Lacombe Composite High School Teacher Steven Shultz was named the Lacombe and District Chamber of Commerce Citizen of the Year. Todd Colin vaughan/Lacombe Express

Steven Schultz believes we all are born with gifts we need to share

LCHS teacher named Chamber’s Citizen of the Year

Steven Schultz, an educator at Lacombe Composite High School recently was named the Lacombe and District Chamber of Commerce Citizen of the Year after years of serving his community.

“It is an honour, it is humbling and it is a testimony to the environment we have here in Lacombe,” Schultz said.

Schultz has helped pioneer several robotics programs in Central Alberta along with several green initiatives at LCHS, along with his students, that has led to the school recently being named Canada’s Greenest School

“If there wasn’t an environment where these innovative projects could happen or if there wasn’t students that have stepped up and committed – I wouldn’t be winning this award,” he said.

Schultz believes it is the obligation of everyone to share their passions with the world.

“I am a very strong believer that all of us are given great things and if we are only receivers, then our society and culture will fall apart,” he said. “I firmly believe we have an obligation to give back and play it forward.”

Part of what drives Schultz is the need to give back to people the way that others have to him.

“There is lots of of individuals in my life from this community and other people in places where I have lived that believed in me. This award is a tribute to those people investing in my life,” he said.

Schultz was quick to credit others for the success of his students, including the community of Lacombe which has invested sponsorships, expertise, advice and invaluable resources that has allowed LCHS to install solar panels, create a greenhouse, urban garden and most recently introduce a beekeeping program.

“It takes a community to raise a child and to have the community understand that I am trying to instill life skills that will go with each of these students for their whole lives, it is important to me and extremely valuable to these kids,” he said.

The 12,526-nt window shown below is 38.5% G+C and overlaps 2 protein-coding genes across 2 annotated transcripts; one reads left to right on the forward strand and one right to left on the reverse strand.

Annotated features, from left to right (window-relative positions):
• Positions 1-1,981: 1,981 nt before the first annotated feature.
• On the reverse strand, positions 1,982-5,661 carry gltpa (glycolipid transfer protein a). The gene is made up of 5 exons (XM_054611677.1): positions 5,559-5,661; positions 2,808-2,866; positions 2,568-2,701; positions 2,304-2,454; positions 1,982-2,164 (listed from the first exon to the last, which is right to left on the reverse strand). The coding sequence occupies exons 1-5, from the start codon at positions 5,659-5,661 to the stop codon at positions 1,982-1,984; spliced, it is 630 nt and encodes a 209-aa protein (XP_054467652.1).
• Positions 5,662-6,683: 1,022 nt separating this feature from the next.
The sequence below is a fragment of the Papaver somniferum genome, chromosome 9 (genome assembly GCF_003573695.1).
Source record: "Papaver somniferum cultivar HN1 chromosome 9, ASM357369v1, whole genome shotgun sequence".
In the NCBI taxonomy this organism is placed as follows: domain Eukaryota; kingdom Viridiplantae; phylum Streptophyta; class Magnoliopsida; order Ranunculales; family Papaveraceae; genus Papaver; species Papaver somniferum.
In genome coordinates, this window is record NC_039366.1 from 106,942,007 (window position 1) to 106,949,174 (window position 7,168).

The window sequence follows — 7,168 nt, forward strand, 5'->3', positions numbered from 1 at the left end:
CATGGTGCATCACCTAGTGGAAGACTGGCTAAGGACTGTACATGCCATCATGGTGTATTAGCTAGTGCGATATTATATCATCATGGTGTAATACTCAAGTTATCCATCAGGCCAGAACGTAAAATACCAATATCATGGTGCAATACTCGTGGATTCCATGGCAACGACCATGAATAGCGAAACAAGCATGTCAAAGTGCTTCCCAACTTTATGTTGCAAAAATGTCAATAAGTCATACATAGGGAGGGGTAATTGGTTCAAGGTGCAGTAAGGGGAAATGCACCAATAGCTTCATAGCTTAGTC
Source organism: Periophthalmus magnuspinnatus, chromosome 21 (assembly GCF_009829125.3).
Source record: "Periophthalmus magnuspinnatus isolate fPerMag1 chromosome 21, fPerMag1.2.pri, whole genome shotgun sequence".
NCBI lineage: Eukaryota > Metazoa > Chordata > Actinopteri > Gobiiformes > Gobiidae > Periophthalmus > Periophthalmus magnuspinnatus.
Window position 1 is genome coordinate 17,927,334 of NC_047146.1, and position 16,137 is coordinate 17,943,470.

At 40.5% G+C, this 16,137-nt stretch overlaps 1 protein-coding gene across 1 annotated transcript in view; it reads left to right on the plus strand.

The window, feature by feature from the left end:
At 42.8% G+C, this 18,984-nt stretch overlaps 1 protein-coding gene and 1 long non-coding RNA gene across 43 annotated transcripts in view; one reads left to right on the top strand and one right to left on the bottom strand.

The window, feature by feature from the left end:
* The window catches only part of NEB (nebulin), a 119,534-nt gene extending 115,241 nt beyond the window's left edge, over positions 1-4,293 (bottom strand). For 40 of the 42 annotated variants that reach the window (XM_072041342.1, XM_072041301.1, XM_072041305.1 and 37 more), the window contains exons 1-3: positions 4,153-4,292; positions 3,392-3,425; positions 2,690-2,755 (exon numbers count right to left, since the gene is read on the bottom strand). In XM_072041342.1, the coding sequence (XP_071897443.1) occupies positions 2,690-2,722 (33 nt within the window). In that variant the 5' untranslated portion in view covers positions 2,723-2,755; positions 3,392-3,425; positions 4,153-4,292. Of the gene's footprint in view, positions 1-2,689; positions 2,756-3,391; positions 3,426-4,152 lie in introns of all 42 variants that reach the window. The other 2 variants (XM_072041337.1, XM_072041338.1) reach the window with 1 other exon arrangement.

The success of the green projects, which have been developed through the schools Ecovision Club, has led to students being able to monetize their results.

“We have endeavoured into trying to teach students business skills. Along with that has come the need to get expertise. Burman University for example has sent professors who have come and given us business supports,” Schultz said, adding that Cilantro and Chive also stepped up to purchase produce from the school.

“After they took that risk, other people have taken note and now we have our honey in Healthfitters, we have our honey being promoted at Head Hunters and Sweet Capone’s is considering purchasing our honey for coffee and tea,” he said.

“If these businesses didn’t believe in my students, they wouldn’t allow our products to be on their shelves or stores. We would only have artificial businesses to promote to the kids.”

Schultz also thanked Home Hardware and Peavey Mart who have made it easier to purchase supplies through discounts.

“If you go to our website,, you will see a list of all our sponsors. There is 60-70 sponsors now and this is a thank you to them for believing in us and believing in me,” he said.

The thing that inspires Schultz to carry on is the gift of being able to see young people go from not believing in themselves to being able take risks and being confident individuals.

“They are giving back themselves and there are countless students I could tell you story after story about where they were lost in a sense and then they found their purpose,” he said.

He added, “I believe that we are created with a passion and gift and we are also born to not hold that inside, but to give it away and serve. To see my students learn that it is about making a community stronger, one act at a time, one service at a time, one dream at a time — that is what really motivates me.”

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